7. Biotic and abiotic stress tolerance in transgenic tomatoes by constitutive expression of S-adenosylmethionine decarboxylase gene.

    Science.gov (United States)

    Hazarika, Pranjal; Rajam, Manchikatla Venkat

    2011-04-01

    Recent findings have implicated the role of polyamines (putrescine, spermidine and spermine) in stress tolerance. Therefore, the present work was carried out with the goal of generating transgenic tomato plants with human S-adenosylmethionine decarboxylase (samdc) gene, a key gene involved in biosynthesis of polyamines, viz. spermidine and spermine and evaluating the transgenic plants for tolerance to both biotic and abiotic stresses. Several putative transgenic tomato plants with normal phenotype were obtained, and the transgene integration and expression was validated by PCR, Southern blot analysis and RT-PCR analysis, respectively. The transgenic plants exhibited high levels of polyamines as compared to the untransformed control plants. They also showed increased resistance against two important fungal pathogens of tomato, the wilt causing Fusarium oxysporum and the early blight causing Alternaria solani and tolerance to multiple abiotic stresses such as salinity, drought, cold and high temperature. These results suggest that engineering polyamine accumulation can confer tolerance to both biotic and abiotic stresses in plants.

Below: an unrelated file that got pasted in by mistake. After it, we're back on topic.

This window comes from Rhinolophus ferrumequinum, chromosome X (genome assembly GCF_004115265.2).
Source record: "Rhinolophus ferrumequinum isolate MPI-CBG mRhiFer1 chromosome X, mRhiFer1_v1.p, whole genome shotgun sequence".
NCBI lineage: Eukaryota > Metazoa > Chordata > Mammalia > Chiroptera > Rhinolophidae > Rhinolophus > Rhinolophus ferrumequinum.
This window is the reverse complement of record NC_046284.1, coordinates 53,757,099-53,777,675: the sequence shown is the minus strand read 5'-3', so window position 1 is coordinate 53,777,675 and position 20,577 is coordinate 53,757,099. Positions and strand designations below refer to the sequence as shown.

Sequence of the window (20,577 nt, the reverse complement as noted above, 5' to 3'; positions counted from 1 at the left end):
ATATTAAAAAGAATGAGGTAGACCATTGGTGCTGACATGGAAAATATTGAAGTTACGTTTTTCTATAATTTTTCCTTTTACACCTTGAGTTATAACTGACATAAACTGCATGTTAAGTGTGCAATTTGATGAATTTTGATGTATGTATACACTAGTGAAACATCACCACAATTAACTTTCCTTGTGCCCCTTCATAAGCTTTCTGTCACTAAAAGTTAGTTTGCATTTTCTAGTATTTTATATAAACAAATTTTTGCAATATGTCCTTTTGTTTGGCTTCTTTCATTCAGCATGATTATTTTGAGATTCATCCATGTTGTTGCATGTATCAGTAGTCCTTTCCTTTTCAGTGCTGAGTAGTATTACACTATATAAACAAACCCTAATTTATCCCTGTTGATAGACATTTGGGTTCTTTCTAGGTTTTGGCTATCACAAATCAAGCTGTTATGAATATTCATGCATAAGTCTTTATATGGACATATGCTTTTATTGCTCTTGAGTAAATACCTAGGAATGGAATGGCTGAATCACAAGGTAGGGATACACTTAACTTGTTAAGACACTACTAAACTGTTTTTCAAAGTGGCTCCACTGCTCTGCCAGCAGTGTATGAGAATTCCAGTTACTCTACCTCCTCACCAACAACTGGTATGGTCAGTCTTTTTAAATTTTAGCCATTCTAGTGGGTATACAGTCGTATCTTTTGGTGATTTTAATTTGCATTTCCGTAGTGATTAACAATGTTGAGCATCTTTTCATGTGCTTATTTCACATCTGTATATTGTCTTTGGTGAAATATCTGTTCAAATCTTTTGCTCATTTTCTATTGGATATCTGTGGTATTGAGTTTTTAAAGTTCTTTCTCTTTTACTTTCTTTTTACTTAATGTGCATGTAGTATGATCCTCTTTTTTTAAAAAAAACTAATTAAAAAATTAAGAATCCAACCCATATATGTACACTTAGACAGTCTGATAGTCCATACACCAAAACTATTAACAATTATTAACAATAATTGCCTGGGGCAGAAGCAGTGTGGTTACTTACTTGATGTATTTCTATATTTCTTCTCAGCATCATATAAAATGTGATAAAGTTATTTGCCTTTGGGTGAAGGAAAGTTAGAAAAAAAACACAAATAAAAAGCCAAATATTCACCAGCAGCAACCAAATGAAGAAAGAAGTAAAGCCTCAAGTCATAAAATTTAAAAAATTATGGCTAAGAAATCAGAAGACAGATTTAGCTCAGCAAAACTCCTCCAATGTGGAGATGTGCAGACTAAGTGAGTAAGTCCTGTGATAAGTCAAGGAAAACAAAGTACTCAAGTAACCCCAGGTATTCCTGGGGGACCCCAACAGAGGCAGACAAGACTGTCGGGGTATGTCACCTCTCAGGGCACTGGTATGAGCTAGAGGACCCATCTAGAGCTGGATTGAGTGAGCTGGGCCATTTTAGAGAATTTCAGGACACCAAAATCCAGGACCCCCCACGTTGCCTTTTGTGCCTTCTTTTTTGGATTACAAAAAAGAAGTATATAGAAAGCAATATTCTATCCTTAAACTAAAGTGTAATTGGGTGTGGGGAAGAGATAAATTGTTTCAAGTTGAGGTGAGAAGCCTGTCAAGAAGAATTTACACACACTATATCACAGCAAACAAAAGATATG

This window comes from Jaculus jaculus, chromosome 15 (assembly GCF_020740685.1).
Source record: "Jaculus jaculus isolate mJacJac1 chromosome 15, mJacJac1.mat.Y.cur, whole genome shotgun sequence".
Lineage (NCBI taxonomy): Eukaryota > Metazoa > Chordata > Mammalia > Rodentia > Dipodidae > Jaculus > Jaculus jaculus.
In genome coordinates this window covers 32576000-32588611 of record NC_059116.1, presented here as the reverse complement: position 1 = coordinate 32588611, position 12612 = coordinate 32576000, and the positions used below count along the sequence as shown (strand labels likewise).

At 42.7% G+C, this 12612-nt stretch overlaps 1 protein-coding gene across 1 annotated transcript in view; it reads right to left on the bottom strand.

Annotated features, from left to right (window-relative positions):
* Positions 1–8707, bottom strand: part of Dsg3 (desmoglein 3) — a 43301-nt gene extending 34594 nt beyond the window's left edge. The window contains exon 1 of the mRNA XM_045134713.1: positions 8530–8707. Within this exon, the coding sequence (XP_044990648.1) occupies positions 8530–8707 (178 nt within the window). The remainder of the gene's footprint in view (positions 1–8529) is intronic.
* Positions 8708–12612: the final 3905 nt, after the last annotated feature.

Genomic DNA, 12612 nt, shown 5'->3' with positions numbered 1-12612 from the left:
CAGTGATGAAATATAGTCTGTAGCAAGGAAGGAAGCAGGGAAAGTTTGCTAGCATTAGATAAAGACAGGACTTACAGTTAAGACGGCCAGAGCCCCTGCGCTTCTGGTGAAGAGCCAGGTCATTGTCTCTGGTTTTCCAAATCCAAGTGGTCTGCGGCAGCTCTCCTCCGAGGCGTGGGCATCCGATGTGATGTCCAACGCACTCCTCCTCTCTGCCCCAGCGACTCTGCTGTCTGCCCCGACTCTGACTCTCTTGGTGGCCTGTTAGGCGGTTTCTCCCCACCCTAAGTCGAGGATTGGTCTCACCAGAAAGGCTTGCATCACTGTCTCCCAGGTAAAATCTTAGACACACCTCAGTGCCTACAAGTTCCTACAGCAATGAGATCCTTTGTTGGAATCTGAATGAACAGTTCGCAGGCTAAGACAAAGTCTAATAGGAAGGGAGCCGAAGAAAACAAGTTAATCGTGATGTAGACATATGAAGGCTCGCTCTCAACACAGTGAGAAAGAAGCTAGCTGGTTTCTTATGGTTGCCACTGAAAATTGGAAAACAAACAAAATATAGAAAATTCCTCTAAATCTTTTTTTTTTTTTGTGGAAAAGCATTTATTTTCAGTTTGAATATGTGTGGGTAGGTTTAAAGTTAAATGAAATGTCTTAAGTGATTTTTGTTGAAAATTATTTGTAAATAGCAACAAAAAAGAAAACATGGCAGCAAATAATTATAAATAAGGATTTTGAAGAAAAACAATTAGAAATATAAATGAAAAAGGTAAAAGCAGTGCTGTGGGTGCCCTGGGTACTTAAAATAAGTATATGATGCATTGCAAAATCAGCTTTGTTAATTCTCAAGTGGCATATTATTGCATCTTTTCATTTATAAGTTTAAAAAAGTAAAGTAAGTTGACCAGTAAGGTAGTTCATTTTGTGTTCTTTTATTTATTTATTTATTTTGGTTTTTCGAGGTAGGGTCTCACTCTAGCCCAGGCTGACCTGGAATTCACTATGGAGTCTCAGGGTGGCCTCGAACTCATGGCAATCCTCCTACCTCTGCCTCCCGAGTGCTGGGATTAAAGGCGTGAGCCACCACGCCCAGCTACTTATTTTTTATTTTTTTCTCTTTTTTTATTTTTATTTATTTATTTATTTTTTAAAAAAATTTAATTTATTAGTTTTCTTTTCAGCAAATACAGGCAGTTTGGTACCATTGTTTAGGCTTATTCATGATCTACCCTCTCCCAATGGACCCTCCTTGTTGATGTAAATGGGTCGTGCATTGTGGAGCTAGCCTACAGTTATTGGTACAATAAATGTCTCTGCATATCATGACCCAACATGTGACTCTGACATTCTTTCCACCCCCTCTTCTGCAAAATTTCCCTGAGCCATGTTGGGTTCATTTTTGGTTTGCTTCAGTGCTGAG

8. Overexpression of Late Embryogenesis Abundant 14 enhances Arabidopsis salt stress tolerance

    International Nuclear Information System (INIS)

    Jia, Fengjuan; Qi, Shengdong; Li, Hui; Liu, Pu; Li, Pengcheng; Wu, Changai; Zheng, Chengchao; Huang, Jinguang

    2014-01-01